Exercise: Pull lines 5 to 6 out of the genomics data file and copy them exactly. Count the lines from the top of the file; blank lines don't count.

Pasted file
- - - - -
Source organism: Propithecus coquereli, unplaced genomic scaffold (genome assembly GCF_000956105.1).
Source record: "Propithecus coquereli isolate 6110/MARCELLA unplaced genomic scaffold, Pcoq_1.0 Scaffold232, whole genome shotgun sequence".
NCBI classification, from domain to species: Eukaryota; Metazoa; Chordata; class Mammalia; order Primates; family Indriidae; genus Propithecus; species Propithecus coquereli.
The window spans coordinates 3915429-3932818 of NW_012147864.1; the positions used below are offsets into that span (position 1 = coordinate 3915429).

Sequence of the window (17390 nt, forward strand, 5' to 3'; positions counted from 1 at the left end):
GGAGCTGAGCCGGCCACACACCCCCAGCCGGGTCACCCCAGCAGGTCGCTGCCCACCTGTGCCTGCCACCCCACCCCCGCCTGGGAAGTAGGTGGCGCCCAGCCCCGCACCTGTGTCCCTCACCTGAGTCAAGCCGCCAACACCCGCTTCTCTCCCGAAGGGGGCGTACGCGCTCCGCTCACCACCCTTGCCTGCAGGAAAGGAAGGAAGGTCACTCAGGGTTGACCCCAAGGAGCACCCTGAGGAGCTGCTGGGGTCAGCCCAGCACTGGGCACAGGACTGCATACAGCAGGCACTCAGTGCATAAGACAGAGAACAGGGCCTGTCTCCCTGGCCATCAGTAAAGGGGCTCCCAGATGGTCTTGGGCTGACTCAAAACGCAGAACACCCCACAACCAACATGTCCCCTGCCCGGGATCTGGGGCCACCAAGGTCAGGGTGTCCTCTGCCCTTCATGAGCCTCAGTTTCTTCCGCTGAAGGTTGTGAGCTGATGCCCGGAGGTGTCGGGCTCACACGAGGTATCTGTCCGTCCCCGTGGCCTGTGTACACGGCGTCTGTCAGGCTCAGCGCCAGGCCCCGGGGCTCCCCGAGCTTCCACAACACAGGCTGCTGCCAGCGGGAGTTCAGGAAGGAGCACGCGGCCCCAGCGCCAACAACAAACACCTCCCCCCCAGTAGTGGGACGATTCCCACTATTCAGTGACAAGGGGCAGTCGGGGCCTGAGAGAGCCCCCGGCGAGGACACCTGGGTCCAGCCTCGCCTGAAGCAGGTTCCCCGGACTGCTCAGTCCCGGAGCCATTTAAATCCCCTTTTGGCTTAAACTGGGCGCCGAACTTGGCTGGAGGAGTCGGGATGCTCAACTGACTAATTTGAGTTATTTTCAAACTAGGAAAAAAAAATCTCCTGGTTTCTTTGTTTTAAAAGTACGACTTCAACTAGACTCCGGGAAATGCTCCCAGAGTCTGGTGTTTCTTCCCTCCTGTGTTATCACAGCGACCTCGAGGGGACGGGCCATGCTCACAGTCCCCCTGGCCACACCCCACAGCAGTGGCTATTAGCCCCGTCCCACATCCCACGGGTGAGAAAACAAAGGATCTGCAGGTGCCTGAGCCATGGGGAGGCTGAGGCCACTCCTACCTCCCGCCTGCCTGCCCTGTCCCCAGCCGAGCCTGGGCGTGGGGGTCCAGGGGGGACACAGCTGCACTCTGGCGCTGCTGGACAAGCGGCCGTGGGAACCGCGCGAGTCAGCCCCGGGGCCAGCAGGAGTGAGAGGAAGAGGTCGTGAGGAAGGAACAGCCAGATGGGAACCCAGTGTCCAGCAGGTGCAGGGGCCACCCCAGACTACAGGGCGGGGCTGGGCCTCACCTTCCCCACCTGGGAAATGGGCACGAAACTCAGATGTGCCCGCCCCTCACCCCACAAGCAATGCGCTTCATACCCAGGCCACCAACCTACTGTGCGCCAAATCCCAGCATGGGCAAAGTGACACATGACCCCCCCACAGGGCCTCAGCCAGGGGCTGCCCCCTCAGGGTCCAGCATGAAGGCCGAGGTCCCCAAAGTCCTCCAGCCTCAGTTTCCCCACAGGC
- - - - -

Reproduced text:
Sequence of the window (17390 nt, forward strand, 5' to 3'; positions counted from 1 at the left end):
GGAGCTGAGCCGGCCACACACCCCCAGCCGGGTCACCCCAGCAGGTCGCTGCCCACCTGTGCCTGCCACCCCACCCCCGCCTGGGAAGTAGGTGGCGCCCAGCCCCGCACCTGTGTCCCTCACCTGAGTCAAGCCGCCAACACCCGCTTCTCTCCCGAAGGGGGCGTACGCGCTCCGCTCACCACCCTTGCCTGCAGGAAAGGAAGGAAGGTCACTCAGGGTTGACCCCAAGGAGCACCCTGAGGAGCTGCTGGGGTCAGCCCAGCACTGGGCACAGGACTGCATACAGCAGGCACTCAGTGCATAAGACAGAGAACAGGGCCTGTCTCCCTGGCCATCAGTAAAGGGGCTCCCAGATGGTCTTGGGCTGACTCAAAACGCAGAACACCCCACAACCAACATGTCCCCTGCCCGGGATCTGGGGCCACCAAGGTCAGGGTGTCCTCTGCCCTTCATGAGCCTCAGTTTCTTCCGCTGAAGGTTGTGAGCTGATGCCCGGAGGTGTCGGGCTCACACGAGGTATCTGTCCGTCCCCGTGGCCTGTGTACACGGCGTCTGTCAGGCTCAGCGCCAGGCCCCGGGGCTCCCCGAGCTTCCACAACACAGGCTGCTGCCAGCGGGAGTTCAGGAAGGAGCACGCGGCCCCAGCGCCAACAACAAACACCTCCCCCCCAGTAGTGGGACGATTCCCACTATTCAGTGACAAGGGGCAGTCGGGGCCTGAGAGAGCCCCCGGCGAGGACACCTGGGTCCAGCCTCGCCTGAAGCAGGTTCCCCGGACTGCTCAGTCCCGGAGCCATTTAAATCCCCTTTTGGCTTAAACTGGGCGCCGAACTTGGCTGGAGGAGTCGGGATGCTCAACTGACTAATTTGAGTTATTTTCAAACTAGGAAAAAAAAATCTCCTGGTTTCTTTGTTTTAAAAGTACGACTTCAACTAGACTCCGGGAAATGCTCCCAGAGTCTGGTGTTTCTTCCCTCCTGTGTTATCACAGCGACCTCGAGGGGACGGGCCATGCTCACAGTCCCCCTGGCCACACCCCACAGCAGTGGCTATTAGCCCCGTCCCACATCCCACGGGTGAGAAAACAAAGGATCTGCAGGTGCCTGAGCCATGGGGAGGCTGAGGCCACTCCTACCTCCCGCCTGCCTGCCCTGTCCCCAGCCGAGCCTGGGCGTGGGGGTCCAGGGGGGACACAGCTGCACTCTGGCGCTGCTGGACAAGCGGCCGTGGGAACCGCGCGAGTCAGCCCCGGGGCCAGCAGGAGTGAGAGGAAGAGGTCGTGAGGAAGGAACAGCCAGATGGGAACCCAGTGTCCAGCAGGTGCAGGGGCCACCCCAGACTACAGGGCGGGGCTGGGCCTCACCTTCCCCACCTGGGAAATGGGCACGAAACTCAGATGTGCCCGCCCCTCACCCCACAAGCAATGCGCTTCATACCCAGGCCACCAACCTACTGTGCGCCAAATCCCAGCATGGGCAAAGTGACACATGACCCCCCCACAGGGCCTCAGCCAGGGGCTGCCCCCTCAGGGTCCAGCATGAAGGCCGAGGTCCCCAAAGTCCTCCAGCCTCAGTTTCCCCACAGGC